And the hypocrisy sometimes is very real. For example, my friend once asked me, “Why is it that when someone gets married to a Black Muslim some Muslims stan interracial love, but when it comes to their own families, they would never allow that to happen?” When people disagree with marrying a Black Muslim it tells me that Black people are seen as Black first and Muslim second.
This reminds me of the stories I have heard where Black Muslim women that are visibly Muslim and wear the hijab are asked, “Are you Muslim?” in a manner of disbelief or confusion.
Again, they are seen as Black first and Muslim second to the point where other Muslims feel the need to confirm their identity as a Muslim. There are a lot of Black people that are born Muslim, and there are also those who convert; it is very common, so why ask such a question as if it’s so rare?
Once I was told that someone “joked” in my absence that I would “bring home a Black man.” Why is a Black man the subject of a joke? What’s wrong with marrying a Black man? The negative connotations attached to Blackness need to be challenged.
The Ummah means we are one Muslim family and should embrace each other as such. It doesn’t matter what your skin color is.
White Arab Muslims need to listen to the experiences of Black Muslims, rather than dismiss them with excuses like, “Muslims can’t be racist” or “but Bilal was Black,” to avoid talking about the racism that needs to be tackled in our community. We need to change in order to create a better world for our generation and future generations to come.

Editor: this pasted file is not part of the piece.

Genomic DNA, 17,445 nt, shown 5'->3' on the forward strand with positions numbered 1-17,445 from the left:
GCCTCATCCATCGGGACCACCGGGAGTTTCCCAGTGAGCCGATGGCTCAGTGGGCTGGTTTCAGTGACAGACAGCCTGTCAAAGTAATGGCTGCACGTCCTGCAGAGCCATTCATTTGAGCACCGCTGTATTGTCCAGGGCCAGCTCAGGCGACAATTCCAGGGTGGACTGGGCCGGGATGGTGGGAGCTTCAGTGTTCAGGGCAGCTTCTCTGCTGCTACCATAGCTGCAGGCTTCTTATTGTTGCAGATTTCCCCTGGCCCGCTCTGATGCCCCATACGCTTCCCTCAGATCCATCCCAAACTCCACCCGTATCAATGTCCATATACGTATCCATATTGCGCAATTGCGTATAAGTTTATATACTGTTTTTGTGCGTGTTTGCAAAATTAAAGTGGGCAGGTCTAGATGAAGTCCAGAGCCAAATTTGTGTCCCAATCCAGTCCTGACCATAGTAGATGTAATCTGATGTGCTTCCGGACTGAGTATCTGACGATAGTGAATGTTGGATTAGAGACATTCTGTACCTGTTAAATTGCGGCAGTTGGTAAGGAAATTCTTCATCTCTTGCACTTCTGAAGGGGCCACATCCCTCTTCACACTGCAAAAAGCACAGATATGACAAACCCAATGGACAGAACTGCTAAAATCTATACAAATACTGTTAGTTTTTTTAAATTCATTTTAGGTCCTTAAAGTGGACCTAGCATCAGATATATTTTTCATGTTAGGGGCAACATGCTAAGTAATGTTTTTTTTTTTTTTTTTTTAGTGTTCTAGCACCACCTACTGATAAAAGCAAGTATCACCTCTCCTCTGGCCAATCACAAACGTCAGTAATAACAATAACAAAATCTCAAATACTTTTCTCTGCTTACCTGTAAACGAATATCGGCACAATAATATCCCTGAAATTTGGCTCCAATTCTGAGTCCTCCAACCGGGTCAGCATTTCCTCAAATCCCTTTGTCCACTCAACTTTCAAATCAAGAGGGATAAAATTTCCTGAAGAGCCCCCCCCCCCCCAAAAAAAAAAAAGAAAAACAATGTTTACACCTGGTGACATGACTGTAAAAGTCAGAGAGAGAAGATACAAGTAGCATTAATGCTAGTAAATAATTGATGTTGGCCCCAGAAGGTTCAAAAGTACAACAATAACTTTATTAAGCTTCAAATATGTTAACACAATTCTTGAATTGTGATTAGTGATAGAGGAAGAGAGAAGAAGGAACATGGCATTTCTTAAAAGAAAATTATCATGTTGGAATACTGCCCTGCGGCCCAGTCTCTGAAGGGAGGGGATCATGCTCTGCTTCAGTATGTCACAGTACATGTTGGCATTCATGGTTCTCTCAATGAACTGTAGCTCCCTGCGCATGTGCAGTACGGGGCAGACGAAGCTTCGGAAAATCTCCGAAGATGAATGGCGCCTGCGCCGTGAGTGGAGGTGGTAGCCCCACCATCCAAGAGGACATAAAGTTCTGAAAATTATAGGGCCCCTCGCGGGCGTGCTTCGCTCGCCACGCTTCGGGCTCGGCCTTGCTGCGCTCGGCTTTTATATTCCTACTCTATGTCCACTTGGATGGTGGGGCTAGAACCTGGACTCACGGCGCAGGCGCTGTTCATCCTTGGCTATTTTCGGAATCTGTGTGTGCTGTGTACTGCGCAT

We still have a lot of work to do. The way our communities perceive and describe dark-skin is still very negative. Dark-skinned people in our respective cultures and communities are deemed “less than”–less worthy, less beautiful, less favorable– despite it being part of our natural God-given ethnic traits.
To this day, Arab countries buy and sell skin-lightening products because they see pale skin as the epitome of beauty. In addition, there is a system of colorism in families where female family members get compared to one another, and their skin color is directly associated with their beauty and value, especially in the Arab marriage market.
“When dark-skinned Muslims are the target of constant criticism and belittling at the hands of their own community, they feel like they are in an identity limbo.”
Ayah Shaheen, founder and editor of AM Women Magazine said: “Honestly, it seemed very common in Palestine for a woman to marry a dark-skinned man, but not the other way around. Someone I knew had that very experience, where a white man wanted to marry her, even though she had dark hair, skin and eyes, but for the longest time his mother, who was white and had colored eyes, was against it because she thought her son deserved a woman with lighter features.”